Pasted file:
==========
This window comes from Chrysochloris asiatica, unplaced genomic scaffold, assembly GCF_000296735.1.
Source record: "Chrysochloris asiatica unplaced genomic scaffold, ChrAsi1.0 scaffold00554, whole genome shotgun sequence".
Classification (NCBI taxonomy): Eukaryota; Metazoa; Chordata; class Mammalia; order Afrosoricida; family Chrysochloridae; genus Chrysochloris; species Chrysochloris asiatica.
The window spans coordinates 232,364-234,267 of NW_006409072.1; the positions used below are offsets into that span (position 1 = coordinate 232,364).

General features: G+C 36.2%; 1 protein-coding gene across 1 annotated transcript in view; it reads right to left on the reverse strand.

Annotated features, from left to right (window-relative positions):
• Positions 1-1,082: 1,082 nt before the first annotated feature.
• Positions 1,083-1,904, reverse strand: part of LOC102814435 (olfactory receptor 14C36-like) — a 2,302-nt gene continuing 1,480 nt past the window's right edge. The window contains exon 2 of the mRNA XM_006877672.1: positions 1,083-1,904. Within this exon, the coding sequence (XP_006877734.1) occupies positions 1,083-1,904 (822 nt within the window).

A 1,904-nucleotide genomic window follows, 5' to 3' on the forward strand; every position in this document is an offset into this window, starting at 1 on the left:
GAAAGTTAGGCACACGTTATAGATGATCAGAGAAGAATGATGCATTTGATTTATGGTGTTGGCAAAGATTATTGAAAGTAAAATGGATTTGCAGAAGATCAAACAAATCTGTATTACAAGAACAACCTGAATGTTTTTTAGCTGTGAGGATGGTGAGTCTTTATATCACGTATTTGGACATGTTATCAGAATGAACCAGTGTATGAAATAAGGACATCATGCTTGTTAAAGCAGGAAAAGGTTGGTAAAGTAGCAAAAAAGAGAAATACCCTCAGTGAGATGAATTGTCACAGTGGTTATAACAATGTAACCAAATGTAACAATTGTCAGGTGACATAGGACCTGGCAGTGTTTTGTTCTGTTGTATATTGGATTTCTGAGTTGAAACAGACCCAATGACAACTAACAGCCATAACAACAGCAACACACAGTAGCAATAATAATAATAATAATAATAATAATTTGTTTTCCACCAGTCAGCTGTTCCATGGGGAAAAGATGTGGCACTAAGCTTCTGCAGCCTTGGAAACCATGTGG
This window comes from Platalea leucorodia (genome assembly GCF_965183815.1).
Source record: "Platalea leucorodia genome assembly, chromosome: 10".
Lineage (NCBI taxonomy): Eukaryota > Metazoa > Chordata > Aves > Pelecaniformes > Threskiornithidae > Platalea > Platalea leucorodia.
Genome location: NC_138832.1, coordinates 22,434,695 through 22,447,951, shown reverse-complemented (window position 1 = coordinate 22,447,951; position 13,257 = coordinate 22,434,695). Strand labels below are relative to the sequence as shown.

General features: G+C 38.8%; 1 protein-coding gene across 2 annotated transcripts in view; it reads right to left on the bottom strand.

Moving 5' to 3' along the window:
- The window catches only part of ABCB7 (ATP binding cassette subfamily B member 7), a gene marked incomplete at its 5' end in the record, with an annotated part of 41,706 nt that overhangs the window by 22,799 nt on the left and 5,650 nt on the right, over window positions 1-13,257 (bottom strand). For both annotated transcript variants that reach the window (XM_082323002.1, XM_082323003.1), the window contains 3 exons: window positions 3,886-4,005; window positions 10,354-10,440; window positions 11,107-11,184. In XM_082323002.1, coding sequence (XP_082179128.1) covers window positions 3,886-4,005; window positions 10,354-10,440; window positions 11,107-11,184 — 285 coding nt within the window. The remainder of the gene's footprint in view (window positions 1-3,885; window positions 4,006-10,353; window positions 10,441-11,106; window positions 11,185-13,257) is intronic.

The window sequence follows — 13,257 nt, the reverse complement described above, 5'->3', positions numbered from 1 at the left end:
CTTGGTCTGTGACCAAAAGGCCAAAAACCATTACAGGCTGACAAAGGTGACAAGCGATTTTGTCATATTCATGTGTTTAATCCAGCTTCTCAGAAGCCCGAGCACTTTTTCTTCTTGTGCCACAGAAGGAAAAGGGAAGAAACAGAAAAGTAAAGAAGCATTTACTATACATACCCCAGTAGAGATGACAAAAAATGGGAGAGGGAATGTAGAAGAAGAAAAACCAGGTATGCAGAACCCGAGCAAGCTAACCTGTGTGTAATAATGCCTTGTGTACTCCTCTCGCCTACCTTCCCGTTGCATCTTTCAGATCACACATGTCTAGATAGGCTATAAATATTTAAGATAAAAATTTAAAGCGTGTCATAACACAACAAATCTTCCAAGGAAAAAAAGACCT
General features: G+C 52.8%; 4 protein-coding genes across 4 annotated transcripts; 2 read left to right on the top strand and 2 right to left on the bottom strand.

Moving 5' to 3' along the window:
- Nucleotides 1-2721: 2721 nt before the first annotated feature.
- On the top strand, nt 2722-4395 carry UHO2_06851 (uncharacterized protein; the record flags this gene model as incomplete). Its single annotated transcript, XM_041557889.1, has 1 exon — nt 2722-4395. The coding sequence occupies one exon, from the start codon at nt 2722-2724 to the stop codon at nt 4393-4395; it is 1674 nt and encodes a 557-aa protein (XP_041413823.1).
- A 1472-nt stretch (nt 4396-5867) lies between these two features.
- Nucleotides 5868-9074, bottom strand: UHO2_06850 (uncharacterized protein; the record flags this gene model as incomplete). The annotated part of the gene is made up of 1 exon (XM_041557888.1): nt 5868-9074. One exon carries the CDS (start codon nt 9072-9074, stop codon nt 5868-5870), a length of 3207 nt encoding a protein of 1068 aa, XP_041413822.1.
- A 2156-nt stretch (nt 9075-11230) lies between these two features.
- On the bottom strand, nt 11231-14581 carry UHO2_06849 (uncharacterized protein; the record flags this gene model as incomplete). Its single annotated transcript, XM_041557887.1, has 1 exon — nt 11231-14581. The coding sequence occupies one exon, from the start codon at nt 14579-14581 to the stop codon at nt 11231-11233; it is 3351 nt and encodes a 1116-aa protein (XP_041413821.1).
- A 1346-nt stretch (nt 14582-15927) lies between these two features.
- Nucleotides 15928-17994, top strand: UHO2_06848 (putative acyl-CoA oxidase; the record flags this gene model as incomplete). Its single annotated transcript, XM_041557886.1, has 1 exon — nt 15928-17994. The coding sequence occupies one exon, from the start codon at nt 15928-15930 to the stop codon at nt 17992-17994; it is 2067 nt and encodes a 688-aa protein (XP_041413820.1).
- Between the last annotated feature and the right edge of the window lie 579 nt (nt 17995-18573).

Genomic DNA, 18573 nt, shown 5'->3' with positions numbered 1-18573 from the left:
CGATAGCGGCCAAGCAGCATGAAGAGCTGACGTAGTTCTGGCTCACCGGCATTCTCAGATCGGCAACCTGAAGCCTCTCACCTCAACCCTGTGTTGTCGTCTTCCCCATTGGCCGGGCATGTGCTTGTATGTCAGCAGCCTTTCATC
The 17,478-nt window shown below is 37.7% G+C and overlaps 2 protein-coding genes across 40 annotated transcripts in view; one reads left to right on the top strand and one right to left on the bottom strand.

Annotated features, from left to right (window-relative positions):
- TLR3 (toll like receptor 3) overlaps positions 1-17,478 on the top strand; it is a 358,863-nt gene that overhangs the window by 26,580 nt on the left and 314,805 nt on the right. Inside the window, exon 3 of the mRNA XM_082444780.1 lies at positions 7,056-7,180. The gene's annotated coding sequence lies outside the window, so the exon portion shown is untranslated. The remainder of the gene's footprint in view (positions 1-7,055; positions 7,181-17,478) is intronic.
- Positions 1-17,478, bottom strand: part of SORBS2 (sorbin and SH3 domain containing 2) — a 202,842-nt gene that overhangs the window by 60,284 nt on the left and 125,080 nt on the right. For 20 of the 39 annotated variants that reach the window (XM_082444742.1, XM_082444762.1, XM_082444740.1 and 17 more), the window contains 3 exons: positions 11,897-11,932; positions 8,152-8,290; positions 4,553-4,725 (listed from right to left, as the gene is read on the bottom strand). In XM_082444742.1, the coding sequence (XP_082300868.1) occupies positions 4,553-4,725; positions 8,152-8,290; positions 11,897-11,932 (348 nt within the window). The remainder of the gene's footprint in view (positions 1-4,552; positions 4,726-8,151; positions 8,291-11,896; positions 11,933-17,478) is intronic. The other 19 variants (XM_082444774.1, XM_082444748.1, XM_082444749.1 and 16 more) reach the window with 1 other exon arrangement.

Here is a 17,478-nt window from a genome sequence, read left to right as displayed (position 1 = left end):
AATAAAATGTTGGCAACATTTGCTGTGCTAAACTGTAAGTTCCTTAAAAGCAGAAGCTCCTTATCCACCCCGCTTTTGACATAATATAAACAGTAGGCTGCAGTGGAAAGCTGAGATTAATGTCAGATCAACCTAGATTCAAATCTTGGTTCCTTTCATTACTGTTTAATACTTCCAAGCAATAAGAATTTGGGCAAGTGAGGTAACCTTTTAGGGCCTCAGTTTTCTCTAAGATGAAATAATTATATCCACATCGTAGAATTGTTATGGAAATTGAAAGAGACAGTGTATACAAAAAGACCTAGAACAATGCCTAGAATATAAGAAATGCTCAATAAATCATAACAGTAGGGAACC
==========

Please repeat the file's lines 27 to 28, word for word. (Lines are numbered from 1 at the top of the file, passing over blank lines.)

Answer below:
- On the bottom strand, nt 11231-14581 carry UHO2_06849 (uncharacterized protein; the record flags this gene model as incomplete). Its single annotated transcript, XM_041557887.1, has 1 exon — nt 11231-14581. The coding sequence occupies one exon, from the start codon at nt 14579-14581 to the stop codon at nt 11231-11233; it is 3351 nt and encodes a 1116-aa protein (XP_041413821.1).
- A 1346-nt stretch (nt 14582-15927) lies between these two features.